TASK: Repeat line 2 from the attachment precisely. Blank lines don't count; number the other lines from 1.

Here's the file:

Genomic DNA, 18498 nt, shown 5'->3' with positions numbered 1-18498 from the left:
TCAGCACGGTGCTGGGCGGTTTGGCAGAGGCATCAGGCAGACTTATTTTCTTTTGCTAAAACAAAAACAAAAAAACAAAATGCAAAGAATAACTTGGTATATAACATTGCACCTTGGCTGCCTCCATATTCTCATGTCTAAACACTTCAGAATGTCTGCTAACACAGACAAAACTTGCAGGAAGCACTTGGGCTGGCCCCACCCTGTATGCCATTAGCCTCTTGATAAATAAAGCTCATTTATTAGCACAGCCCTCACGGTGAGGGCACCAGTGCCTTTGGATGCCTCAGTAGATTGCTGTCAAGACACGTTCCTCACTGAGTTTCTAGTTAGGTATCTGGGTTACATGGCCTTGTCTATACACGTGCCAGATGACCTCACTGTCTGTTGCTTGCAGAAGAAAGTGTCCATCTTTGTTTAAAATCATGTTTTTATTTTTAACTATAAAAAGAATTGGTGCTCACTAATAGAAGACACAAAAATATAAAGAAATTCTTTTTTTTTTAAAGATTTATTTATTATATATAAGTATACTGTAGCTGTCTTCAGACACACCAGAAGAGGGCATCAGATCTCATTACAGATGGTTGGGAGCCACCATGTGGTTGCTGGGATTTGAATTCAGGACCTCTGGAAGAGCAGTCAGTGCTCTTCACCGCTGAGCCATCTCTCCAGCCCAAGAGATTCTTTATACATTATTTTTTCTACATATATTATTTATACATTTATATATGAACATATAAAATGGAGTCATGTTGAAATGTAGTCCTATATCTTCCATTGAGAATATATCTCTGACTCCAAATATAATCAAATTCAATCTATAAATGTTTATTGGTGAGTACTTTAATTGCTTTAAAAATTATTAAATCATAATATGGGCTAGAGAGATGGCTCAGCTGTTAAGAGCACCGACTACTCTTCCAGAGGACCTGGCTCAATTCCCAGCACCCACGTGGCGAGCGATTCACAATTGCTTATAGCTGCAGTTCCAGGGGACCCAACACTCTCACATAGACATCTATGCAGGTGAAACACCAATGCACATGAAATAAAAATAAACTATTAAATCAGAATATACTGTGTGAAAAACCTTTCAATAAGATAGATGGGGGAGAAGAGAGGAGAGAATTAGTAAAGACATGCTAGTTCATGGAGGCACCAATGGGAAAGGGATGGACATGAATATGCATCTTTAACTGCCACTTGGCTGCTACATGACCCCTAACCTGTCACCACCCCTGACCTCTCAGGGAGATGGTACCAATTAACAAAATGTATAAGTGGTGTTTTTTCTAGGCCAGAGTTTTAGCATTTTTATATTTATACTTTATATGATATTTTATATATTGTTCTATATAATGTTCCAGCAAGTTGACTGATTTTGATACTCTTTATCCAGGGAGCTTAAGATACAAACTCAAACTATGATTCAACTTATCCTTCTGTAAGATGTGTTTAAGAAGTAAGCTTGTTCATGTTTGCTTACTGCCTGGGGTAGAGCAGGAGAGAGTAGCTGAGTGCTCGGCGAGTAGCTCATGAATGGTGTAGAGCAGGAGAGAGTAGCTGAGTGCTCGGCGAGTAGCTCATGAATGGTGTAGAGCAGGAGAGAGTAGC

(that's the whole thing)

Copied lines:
TCAGCACGGTGCTGGGCGGTTTGGCAGAGGCATCAGGCAGACTTATTTTCTTTTGCTAAAACAAAAACAAAAAAACAAAATGCAAAGAATAACTTGGTATATAACATTGCACCTTGGCTGCCTCCATATTCTCATGTCTAAACACTTCAGAATGTCTGCTAACACAGACAAAACTTGCAGGAAGCACTTGGGCTGGCCCCACCCTGTATGCCATTAGCCTCTTGATAAATAAAGCTCATTTATTAGCACAGCCCTCACGGTGAGGGCACCAGTGCCTTTGGATGCCTCAGTAGATTGCTGTCAAGACACGTTCCTCACTGAGTTTCTAGTTAGGTATCTGGGTTACATGGCCTTGTCTATACACGTGCCAGATGACCTCACTGTCTGTTGCTTGCAGAAGAAAGTGTCCATCTTTGTTTAAAATCATGTTTTTATTTTTAACTATAAAAAGAATTGGTGCTCACTAATAGAAGACACAAAAATATAAAGAAATTCTTTTTTTTTTAAAGATTTATTTATTATATATAAGTATACTGTAGCTGTCTTCAGACACACCAGAAGAGGGCATCAGATCTCATTACAGATGGTTGGGAGCCACCATGTGGTTGCTGGGATTTGAATTCAGGACCTCTGGAAGAGCAGTCAGTGCTCTTCACCGCTGAGCCATCTCTCCAGCCCAAGAGATTCTTTATACATTATTTTTTCTACATATATTATTTATACATTTATATATGAACATATAAAATGGAGTCATGTTGAAATGTAGTCCTATATCTTCCATTGAGAATATATCTCTGACTCCAAATATAATCAAATTCAATCTATAAATGTTTATTGGTGAGTACTTTAATTGCTTTAAAAATTATTAAATCATAATATGGGCTAGAGAGATGGCTCAGCTGTTAAGAGCACCGACTACTCTTCCAGAGGACCTGGCTCAATTCCCAGCACCCACGTGGCGAGCGATTCACAATTGCTTATAGCTGCAGTTCCAGGGGACCCAACACTCTCACATAGACATCTATGCAGGTGAAACACCAATGCACATGAAATAAAAATAAACTATTAAATCAGAATATACTGTGTGAAAAACCTTTCAATAAGATAGATGGGGGAGAAGAGAGGAGAGAATTAGTAAAGACATGCTAGTTCATGGAGGCACCAATGGGAAAGGGATGGACATGAATATGCATCTTTAACTGCCACTTGGCTGCTACATGACCCCTAACCTGTCACCACCCCTGACCTCTCAGGGAGATGGTACCAATTAACAAAATGTATAAGTGGTGTTTTTTCTAGGCCAGAGTTTTAGCATTTTTATATTTATACTTTATATGATATTTTATATATTGTTCTATATAATGTTCCAGCAAGTTGACTGATTTTGATACTCTTTATCCAGGGAGCTTAAGATACAAACTCAAACTATGATTCAACTTATCCTTCTGTAAGATGTGTTTAAGAAGTAAGCTTGTTCATGTTTGCTTACTGCCTGGGGTAGAGCAGGAGAGAGTAGCTGAGTGCTCGGCGAGTAGCTCATGAATGGTGTAGAGCAGGAGAGAGTAGCTGAGTGCTCGGCGAGTAGCTCATGAATGGTGTAGAGCAGGAGAGAGTAGC